The Union Defence Force Between the Two World Wars, 1919-1940

  • Ian Van der Waag
Keywords: The Union Defence Force, Two World Wars, Hitler, Afrikaans, UDF, with technological developments, a mix of British and Boer-type infantry

Abstract

South Africa was ill prepared for the Second World War. Her war potential was limited and Hitler is reputed to have laughed when the South African declaration came on 6 September 1939. The Permanent and Active Citizen Forces were under strength: the first comprised only 350 officers and some five thousand men. There were a further 122 000 men in the Commandos, of whom only 18 000 were reasonably equipped, and, being rurally based and overwhelmingly Afrikaans, many of these men did not support the war effort. Furthermore, training and training facilities were inadequate, there was a shortage of uniforms and equipment and, like the rest of the British Commonwealth, much of the doctrine had not kept pace with technological developments. This predicament developed over the preceding twenty years. The mechanisation of ground forces and the application of new technology for war contrasted sharply with developments in Europe. Although South Africa had the industrial capacity for the development of armour and mechanised forces, arguments based upon the nature of potential enemy forces, poor infrastructure and terrain inaccessibility combined with government policy and financial stringency resulted in nothing being done. Southern Africa, the focus of South African defence policy, was also thought to be unfavourable for mechanised warfare. Inadequate roads and multifarious geographic features concentrated energy on the development of the air arm for operations in Africa and a system of coastal defences to repel a sea assault, as well as a mix of British and Boer-type infantry supported by field artillery. As a result, an expeditionary force had to be prepared from scratch and the first South Africans to serve in the Second World War only left the country in July 1940. Yet the close relationship between the projected role of the Union Defence Force (UDF) and the low priority given to force maintenance and weapons acquisition has been perceived by few writers.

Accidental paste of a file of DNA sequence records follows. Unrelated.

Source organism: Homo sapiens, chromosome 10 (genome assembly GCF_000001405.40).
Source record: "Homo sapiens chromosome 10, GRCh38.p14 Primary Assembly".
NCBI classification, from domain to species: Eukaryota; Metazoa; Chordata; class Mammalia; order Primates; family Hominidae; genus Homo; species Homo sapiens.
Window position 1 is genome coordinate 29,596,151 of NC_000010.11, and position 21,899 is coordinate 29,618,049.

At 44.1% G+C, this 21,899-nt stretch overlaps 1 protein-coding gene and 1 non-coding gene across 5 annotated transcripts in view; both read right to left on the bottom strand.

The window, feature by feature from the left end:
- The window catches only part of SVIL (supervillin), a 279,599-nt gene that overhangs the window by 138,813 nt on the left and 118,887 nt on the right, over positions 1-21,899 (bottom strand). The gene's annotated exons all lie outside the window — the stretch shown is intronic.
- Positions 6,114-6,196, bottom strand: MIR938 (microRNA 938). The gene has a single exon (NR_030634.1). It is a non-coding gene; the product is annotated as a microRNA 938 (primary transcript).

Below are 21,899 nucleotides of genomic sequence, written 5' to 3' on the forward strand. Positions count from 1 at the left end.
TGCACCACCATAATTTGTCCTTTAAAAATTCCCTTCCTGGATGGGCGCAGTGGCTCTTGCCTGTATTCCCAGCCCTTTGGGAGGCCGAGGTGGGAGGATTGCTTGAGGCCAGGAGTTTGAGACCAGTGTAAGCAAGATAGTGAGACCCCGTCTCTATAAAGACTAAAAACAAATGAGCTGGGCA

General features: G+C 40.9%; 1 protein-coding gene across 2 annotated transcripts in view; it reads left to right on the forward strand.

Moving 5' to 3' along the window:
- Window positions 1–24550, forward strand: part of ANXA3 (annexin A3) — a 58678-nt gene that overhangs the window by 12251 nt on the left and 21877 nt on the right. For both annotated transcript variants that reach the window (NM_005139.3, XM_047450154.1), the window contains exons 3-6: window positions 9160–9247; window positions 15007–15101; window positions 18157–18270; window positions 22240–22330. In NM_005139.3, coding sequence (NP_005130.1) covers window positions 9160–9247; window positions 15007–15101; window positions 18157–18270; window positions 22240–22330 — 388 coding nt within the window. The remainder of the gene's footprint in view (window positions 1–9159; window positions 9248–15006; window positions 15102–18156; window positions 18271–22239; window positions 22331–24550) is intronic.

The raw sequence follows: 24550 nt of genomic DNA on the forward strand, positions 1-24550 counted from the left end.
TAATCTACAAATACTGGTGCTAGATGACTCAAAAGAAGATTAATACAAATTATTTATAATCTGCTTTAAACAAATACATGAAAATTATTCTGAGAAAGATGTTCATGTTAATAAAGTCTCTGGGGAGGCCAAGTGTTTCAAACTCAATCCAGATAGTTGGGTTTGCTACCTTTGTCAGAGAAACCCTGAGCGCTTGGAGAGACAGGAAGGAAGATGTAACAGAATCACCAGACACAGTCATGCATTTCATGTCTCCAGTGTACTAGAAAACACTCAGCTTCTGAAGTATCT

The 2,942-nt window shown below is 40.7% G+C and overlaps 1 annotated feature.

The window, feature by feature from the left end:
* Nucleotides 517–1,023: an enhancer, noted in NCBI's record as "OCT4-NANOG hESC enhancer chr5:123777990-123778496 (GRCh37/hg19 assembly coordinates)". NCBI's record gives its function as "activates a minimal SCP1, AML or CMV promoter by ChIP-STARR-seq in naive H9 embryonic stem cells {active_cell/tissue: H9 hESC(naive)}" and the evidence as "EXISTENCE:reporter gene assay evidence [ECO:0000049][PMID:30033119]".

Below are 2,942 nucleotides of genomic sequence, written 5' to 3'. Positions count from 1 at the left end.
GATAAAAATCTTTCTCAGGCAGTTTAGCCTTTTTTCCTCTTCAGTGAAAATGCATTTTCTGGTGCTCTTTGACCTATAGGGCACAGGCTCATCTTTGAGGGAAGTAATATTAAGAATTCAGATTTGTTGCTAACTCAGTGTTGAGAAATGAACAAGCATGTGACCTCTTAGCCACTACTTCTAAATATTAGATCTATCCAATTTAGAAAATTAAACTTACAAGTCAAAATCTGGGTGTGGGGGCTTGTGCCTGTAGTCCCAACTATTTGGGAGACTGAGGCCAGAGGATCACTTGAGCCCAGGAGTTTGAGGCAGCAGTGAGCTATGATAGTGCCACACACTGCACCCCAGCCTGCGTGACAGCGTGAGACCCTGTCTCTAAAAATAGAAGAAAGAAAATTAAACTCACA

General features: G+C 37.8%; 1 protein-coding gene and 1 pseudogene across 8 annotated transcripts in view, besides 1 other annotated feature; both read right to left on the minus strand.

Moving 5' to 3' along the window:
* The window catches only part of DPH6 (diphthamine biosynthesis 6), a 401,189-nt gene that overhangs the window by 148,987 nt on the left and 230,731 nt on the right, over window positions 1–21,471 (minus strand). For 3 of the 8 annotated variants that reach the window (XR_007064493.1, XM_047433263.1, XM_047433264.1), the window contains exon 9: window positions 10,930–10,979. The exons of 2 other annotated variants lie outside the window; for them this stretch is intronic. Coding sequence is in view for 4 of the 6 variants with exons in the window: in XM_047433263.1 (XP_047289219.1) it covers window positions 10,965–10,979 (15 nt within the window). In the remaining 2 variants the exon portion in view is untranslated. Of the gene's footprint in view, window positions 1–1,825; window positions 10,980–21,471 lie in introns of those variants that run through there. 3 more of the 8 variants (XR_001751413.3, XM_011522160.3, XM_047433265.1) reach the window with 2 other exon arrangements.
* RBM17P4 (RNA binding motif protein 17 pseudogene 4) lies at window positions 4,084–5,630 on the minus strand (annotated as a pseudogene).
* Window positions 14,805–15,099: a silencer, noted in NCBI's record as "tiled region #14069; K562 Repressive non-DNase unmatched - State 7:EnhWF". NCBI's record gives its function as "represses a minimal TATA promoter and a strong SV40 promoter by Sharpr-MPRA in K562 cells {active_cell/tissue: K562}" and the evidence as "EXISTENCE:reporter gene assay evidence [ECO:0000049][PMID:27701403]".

Published
2012-02-09
How to Cite
Van der Waag, I. (2012). The Union Defence Force Between the Two World Wars, 1919-1940. Scientia Militaria - South African Journal of Military Studies, 30(2). https://doi.org/10.5787/30-2-174
Section
Articles